Tag Archives: twitter

Taylor Townsend: Grand Slam Debut!

Meet Taylor Townsend. She just made and impressive grand slam debut at the French Open.

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She made it to the third round last week, making her the youngest American woman to advance that far in the French since 2003. She is 18 years old, with a game the media has deemed retro and a decidedly outgoing and competitive spirit. She pulled off an impressive 2nd round upset against the 20th seed and is awaiting news of a possible Wimbledon wild card. Andy Murray tweeted about her. All in all, I’d say she killed her first slam performance.

But. A lot of media coverage has been focused away from her game. Two years ago, the USTA attempted to keep the then 16-year old from playing in the US Open because of ‘concerns about her health’ ie they thought she needed to lose weight. She played anyway, however her mother had to pay out of pocket for their travel expenses.

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Serena Williams, herself the victim of body trolling in the past despite 17 GS singles titles plus another 15 in doubles, was quoted as saying  “For a female, particularly, in the United States, in particular, an African-American, to have to deal with that is unnecessary… Women athletes come in all different sizes and shapes and colors and everything. I think you can see that more than anywhere on the tennis tour.” Taylor won the doubles title and advanced to the quarters in the singles bracket of that tournament. She made it to #1 in the world as a junior. She has since made up with the USTA, and they reimbursed her for those travel costs.

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The media is still talking about her body, with lots of speculation about how ‘getting in better shape’ could improve her game. Now, because we are talking about athletes, I’m not opposed to talking about physicality. We do, in fact, talk about the bodies of male athletes quite a bit. We don’t require male athletes to be as conventionally attractive or genial as we like our female athletes, but that’s a different discussion for a different day. The question here is whether her body shape is impeding her game. Jon Wertheim at Sports Illustrated thinks not.

“…the evidence that her physique hinders her tennis is scant at best. In her second round match, she played 30 games over three sets and almost two-and-a-half hours against France’s Alize Cornet (who goes 5-8, 139 pounds) Townsend won thrillingly, 6-4, 4-6, 6-4 and was hardly winded.”

I think this is an interesting, very fine point in the way we talk about women’s bodies, and men’s bodies, and the language we use. For many athletes, concerns about weight are coded in discussions about their ‘fitness’, their endurance and ‘stamina’. But, as Wertheim points out, she doesn’t appear to have an issue hanging with the other women athletes. And, frankly, if you’ve been watching the ladies tour for the past few years, you’ll have already noticed a dearth in strength and stamina amongst the majority of the players, particularly the skinny-minny crowd.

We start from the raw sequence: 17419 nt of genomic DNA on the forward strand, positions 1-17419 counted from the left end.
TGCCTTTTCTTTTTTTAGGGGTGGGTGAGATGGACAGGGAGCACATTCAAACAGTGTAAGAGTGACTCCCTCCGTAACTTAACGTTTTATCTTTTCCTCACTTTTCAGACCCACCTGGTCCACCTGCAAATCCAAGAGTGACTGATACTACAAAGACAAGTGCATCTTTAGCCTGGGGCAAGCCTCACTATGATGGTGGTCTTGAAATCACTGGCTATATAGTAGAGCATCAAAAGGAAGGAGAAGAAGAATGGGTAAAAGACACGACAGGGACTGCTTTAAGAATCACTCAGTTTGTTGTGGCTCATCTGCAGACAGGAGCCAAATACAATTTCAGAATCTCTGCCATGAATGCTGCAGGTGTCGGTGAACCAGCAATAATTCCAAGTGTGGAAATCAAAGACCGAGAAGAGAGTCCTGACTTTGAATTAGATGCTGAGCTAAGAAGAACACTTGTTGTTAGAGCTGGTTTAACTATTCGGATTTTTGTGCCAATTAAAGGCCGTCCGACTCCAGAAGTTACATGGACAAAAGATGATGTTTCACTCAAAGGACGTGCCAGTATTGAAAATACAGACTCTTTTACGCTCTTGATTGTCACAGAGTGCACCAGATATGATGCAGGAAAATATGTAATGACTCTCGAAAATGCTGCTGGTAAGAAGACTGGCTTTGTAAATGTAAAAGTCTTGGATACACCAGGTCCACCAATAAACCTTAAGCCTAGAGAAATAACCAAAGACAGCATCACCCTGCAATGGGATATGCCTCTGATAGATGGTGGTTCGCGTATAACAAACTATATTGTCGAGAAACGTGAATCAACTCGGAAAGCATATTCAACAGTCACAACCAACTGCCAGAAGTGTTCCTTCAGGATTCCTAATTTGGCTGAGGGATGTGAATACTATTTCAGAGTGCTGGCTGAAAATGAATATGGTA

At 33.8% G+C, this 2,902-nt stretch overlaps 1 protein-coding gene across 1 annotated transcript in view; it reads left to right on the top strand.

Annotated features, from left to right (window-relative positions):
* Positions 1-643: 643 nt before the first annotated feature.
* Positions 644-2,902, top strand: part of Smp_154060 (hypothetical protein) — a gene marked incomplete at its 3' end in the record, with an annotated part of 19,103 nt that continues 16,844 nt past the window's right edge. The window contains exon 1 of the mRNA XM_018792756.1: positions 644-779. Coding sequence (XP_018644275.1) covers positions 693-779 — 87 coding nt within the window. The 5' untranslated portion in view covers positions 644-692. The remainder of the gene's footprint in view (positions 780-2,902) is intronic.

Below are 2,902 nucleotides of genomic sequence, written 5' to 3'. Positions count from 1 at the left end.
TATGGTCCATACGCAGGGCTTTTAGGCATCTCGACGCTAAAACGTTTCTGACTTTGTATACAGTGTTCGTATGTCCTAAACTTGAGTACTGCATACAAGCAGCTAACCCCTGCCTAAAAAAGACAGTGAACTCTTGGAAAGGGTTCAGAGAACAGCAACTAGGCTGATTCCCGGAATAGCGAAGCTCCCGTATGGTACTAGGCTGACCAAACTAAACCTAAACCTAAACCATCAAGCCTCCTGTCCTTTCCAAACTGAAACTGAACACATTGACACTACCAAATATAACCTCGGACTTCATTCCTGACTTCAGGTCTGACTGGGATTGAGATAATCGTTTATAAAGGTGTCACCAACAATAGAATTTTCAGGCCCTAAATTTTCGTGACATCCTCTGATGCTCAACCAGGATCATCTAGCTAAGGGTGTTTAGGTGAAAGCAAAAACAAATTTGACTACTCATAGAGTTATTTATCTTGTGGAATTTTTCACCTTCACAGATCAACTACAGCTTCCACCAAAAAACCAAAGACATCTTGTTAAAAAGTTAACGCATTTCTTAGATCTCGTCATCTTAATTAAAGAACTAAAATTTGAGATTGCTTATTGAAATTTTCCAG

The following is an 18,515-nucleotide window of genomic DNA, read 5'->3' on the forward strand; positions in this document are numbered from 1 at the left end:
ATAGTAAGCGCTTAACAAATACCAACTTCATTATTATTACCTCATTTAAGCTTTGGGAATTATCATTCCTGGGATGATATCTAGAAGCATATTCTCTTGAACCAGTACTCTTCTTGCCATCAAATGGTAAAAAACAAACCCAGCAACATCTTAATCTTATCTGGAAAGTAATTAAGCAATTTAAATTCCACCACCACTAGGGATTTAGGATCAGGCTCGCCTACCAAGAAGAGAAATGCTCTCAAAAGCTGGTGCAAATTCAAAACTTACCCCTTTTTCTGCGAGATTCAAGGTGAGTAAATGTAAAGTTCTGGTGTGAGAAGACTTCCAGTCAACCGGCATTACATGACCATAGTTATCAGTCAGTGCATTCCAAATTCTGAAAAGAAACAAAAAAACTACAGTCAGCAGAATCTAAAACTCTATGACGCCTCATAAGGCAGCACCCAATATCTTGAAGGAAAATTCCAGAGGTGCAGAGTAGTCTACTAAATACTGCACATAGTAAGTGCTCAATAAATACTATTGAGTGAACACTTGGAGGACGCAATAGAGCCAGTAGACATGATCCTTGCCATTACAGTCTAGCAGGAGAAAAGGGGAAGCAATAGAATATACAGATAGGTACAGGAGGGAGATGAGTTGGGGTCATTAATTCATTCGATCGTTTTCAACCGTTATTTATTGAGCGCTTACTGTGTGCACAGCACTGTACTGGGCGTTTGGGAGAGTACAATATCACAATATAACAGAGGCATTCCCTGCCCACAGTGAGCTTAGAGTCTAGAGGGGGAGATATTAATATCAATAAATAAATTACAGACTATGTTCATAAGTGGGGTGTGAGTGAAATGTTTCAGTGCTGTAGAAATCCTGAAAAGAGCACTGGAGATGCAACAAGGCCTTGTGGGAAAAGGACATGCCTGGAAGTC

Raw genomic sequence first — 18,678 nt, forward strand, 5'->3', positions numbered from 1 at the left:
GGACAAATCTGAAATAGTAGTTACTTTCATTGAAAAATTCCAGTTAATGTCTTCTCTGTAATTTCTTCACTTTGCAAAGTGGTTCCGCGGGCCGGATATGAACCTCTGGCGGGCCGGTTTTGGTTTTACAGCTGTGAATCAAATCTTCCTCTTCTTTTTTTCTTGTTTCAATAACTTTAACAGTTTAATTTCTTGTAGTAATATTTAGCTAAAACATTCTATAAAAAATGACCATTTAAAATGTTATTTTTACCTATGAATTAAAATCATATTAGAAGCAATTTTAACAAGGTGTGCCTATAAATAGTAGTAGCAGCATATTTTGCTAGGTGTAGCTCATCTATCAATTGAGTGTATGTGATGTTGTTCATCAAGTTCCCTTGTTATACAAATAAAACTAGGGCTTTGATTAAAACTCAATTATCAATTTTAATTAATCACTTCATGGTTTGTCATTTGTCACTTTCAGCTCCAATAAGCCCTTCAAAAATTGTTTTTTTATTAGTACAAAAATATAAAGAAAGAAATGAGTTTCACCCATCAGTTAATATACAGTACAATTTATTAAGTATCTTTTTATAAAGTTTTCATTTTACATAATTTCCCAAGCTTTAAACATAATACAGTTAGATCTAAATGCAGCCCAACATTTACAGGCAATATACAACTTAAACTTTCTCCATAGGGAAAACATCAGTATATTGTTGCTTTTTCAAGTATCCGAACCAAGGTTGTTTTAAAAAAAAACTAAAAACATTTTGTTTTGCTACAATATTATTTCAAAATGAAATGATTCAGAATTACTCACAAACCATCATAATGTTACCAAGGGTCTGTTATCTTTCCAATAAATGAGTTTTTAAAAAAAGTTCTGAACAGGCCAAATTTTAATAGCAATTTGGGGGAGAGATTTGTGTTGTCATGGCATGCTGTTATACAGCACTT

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We so rarely speculate on the health of people with ‘normal’ body types, assuming they must be fine. And yet we have a collective cultural understanding that larger bodies are unhealthy and thus deserving of our ‘concern’ (read: trolling, judgement). This understanding is completely biased, and not at all based on fact. Body weight and shape can be used as markers of health when included in an overall assement of other markers such as resting heart rate, blood pressure, cholesterol, etc. But taken alone, weight cannot tell you anything significant about your health. In fact, it’s entirely possible for folks who have the same exact habits, good or bad, both food and activity related, to end up with drastically different bodies.

I guess I’m hoping that, if we are going to speculate and comment on athletes bodies (which I have mixed feelings about because it is work related for them but also totally exploitive/fun/sexy for us…)  that we do so in the same way for all bodies. I mean, maybe I’d like to hear more about how Roger Federer and Rafael Nadal are, believe it or not, the same height and weight! Say what?! And also, I’ve never heard anyone talk about how hefty some major league baseball pitchers are, or at least not as the main meat of the coverage. And it shouldn’t be the main story, because an athlete’s performance should be our chief concern. In short, I wish the issue of Taylor’s body and her past struggles was more of a foot note, an aside, a passing background tidbit instead of the headline. I wish her story wasn’t framed as part of a culture war between small and large people. I wish that we all, in general, were more accepting of a greater range of bodies. I wish our standards for what is beautiful, and what is athletic, were expanded to include the vast and wonderful array of people that we encounter on the streets and on the courts. Taylor’s debut was exciting, and her future looks promising. She deserves to be covered because of her on court performance, not how she looks in the tennis skirt.

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Which, BTW, is awesome.

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#YesAllWomen

I wasn’t sure I wanted to share a story to add to the conversation started by yet another terrible act of gun violence. I don’t really want to talk about the tragedy, except to send out my deepest condolences and love to those who lost someone last week. You can read about what happened here, here, here, and my personal favorite, here.

But I do want to talk about the hash tag, and why I think this is one of the most important conversations needed between feminism and the culture at large. I think this issue, the issue of violence against women in our culture, is an issue that every single person should care about. It’s something each of us should try to understand, and fix. Because the fear that women walk around with everyday (and yes, it is indeed all women) is a burden that our culture creates. Out of thin air. And not only do we expect women to carry around this fear, we also expect them to mitigate the violence by dressing appropriately, and watching their drinks, and traveling in groups. We put the onus on them to protect themselves, instead of teaching our boys and men to lead compassionate and non violent lives.